In the early 20th century, psychology as a science changed dramatically. Until that time, the main focus was on the conscious and unconscious mind, but a new school of thought arose, with its focus entirely on observable behavior. Behaviorism made psychology a more scientific discipline.
The study of behaviorism got its start with the work of Ivan Pavlov, a Russian physiologist who while conducting studies on the digestive system of dogs discovered that behaviors could be learned through conditioned associations. His discovery of the classical conditioning process demonstrated that the learning process could be used to form connections between environmental stimuli and naturally occurring stimuli. On the New World side of the Atlantic, American psychologist John B. Watson was a strong advocate for behaviorism. In his book Behaviorism (1924), he wrote: “Behaviorism . . . holds that the subject matter of human psychology is the behavior of the human being. Behaviorism claims that consciousness is neither a definite nor a usable concept.”
A Definition of Behaviorism
The doctrine of behaviorism is based on the truth of three claims:
- Psychology is the science of behavior. Psychology is not the science of the mind.
- Behavior can be described and explained without making ultimate reference to mental events or to internal psychological processes. The sources of behavior are in the external environment and not in the mind.
- In developing psychological theory, if mental terms are used to describe or explain behavior, they should be either eliminated and replaced by behavioral terms, or translated into behavioral concepts.
There are three types of behaviorism:
- Methodological behaviorism, which claims that psychology, should concern itself with the behavior of organisms.
- Psychological behaviorism purports to explain human and animal behavior in terms of external physical stimuli, responses, learning history, and reinforcements.
- Logical behaviorism says that the very idea of a mental state or condition is the idea of a behavioral disposition evident in how a person or animal behaves in one situation as opposed to another.
The rise and fall of Behaviorism
From around the second decade of the twentieth century until the 1950s, behaviorism was a favored line of research among students of behavior. B. F. Skinner constructed a theory of what an ideal human society would be like if it was constructed according to behaviorist principles, and is the only major figure in the field to use the concept of behaviorism to describe a socio-political world view. One area of his construct that attracted much criticism was his rejection of the idea that people creatively make their own environments. Skinner’s view was that when analyzing human behavior one should “strip away functions previously assigned to autonomous man and transfer them one by one to the controlling environment.”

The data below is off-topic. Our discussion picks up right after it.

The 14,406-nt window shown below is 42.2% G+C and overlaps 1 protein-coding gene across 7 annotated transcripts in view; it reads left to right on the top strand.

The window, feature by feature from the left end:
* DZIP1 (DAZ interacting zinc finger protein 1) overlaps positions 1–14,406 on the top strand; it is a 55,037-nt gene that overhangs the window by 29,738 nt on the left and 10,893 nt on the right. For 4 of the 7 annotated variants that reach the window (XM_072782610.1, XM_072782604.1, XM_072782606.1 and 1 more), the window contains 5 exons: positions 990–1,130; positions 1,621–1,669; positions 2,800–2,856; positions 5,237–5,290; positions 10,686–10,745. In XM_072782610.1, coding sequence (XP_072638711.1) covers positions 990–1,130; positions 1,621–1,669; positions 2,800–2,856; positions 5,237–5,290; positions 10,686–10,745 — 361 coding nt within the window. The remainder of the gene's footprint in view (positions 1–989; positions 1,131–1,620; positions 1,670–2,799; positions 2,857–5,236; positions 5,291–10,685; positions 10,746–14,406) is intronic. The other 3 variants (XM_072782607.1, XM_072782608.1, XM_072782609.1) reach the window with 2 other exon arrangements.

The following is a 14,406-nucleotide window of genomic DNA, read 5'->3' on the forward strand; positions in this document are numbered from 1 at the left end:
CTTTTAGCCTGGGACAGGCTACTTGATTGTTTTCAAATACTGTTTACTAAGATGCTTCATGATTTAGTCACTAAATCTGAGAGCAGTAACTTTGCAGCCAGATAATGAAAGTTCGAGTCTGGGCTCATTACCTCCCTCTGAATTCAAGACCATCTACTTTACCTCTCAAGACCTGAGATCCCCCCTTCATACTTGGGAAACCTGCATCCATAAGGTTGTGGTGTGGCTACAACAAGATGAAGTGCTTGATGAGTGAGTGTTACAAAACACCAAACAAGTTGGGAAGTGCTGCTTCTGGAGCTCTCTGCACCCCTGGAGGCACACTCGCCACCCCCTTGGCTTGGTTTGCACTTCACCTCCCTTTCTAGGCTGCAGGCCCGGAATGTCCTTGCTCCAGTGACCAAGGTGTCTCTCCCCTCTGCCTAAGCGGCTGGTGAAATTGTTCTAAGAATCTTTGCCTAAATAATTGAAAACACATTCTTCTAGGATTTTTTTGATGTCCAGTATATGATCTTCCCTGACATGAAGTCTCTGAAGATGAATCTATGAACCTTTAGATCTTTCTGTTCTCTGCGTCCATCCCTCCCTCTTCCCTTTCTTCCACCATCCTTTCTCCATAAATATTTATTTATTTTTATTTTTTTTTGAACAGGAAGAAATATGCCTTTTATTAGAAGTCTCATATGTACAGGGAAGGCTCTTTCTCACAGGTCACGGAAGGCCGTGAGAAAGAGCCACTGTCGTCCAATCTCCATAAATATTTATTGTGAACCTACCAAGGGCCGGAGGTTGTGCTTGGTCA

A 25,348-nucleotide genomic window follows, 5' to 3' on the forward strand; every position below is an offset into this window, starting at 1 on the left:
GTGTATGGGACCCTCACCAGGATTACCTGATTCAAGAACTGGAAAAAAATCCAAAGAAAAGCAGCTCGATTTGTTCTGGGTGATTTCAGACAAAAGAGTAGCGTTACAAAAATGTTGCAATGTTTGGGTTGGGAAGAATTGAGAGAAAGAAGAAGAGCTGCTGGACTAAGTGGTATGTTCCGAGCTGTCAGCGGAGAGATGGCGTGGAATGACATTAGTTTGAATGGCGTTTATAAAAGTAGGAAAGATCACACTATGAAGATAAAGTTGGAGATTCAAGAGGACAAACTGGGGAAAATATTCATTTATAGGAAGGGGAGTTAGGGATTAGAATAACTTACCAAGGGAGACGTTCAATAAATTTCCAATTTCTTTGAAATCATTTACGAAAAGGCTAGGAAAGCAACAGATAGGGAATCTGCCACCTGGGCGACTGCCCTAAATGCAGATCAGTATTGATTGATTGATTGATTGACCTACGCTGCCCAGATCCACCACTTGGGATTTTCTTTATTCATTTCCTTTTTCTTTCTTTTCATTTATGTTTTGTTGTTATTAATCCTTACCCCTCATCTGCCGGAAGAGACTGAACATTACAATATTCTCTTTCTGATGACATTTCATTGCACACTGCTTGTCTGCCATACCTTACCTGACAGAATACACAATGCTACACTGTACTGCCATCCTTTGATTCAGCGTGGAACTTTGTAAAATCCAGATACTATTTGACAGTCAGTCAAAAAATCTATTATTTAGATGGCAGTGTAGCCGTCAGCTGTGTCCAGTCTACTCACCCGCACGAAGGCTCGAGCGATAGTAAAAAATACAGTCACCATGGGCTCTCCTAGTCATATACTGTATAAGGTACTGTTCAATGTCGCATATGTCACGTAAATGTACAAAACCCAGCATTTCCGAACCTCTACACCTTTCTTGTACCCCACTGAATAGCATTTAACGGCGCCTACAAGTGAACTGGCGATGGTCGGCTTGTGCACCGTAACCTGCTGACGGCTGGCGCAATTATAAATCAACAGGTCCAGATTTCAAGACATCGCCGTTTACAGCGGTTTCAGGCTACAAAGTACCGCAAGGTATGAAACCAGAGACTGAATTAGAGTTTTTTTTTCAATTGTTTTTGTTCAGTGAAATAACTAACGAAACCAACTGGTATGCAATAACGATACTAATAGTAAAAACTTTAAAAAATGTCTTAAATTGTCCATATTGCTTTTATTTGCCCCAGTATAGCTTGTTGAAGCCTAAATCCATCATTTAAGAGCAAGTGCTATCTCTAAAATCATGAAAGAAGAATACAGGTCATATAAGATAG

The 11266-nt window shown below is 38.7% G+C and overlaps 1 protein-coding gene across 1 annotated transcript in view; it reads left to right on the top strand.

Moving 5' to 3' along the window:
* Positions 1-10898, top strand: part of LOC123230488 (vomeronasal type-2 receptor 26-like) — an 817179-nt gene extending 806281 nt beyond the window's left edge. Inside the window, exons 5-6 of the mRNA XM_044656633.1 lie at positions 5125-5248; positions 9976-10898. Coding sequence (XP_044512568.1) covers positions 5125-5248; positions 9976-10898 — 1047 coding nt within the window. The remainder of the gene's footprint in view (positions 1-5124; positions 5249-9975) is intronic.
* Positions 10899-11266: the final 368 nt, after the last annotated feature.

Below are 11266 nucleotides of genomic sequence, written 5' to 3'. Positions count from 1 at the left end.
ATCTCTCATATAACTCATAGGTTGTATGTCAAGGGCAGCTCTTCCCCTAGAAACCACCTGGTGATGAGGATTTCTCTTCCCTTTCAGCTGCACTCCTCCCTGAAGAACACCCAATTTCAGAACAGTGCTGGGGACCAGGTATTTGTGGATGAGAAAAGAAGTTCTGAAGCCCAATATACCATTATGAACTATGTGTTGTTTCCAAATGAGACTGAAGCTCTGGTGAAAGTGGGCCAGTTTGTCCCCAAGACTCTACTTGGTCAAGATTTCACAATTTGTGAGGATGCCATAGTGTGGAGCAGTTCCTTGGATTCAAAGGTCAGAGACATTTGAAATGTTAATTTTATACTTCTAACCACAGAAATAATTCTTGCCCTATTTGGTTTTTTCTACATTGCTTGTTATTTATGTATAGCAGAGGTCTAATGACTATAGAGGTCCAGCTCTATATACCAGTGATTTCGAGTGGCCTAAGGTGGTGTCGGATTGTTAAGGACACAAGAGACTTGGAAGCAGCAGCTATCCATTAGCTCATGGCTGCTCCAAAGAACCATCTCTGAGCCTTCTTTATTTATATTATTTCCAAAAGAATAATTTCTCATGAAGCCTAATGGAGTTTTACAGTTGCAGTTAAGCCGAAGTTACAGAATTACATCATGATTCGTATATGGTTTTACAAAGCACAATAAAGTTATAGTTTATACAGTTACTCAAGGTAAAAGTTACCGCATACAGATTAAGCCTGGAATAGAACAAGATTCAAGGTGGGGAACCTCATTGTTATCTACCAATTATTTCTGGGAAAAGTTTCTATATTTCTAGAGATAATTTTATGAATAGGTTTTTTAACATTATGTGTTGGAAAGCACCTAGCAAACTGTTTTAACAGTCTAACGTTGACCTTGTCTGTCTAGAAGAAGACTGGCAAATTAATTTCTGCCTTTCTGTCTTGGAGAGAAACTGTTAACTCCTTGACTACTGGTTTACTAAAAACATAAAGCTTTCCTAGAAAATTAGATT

Behaviorism has lost almost all of its influence; dismissed by those scientists who develop intricate internal information processing models of cognition. It has not, however, entirely disappeared. It still plays a role in the approach to mental processes known as functionalism, or the states of mind that play particular functional roles in animals or systems in which they occur.
An interesting limitation in the principle of behaviorism is its application to the operation of computers and artificial intelligence. How, for instance, can one decide if a computer is intelligent? Alan Turing proposed a test (1950), in which held that if you cannot distinguish a computer from a human in terms of its behavior, as or example in their answers to question put to both, then, if because the human is intelligent, denying the intelligence of the computer would be difficult. The question raised by this is whether or not the behavior of the computer that is the decisive factor in ascribing intelligence to it, or is it the internal workings of the machine? A person answering yes to the second question would be termed a ‘mentalist,’ while anyone answering yes to the first question would be called a ‘behaviorist.’
Many objections have been raised to behaviorism. Critics complain that behaviorists ignore or dismiss the internal consciousness, or the internal mental state of the object being studied. There is also a strongly held belief that behaviorist explanations of actions are inadequate to fully explain them, that actions are far too simplified, and that they cannot analyze or define a single mentalistic term through a set of behaviors.
Behaviorism no longer dominates research as it did when it was first introduced, and it is almost entirely – but, not completely - rejected in the field of psychology. In philosophy, with its demand for something like a rule-following conception that presumes a social conception of behavior, behaviorism still holds sway.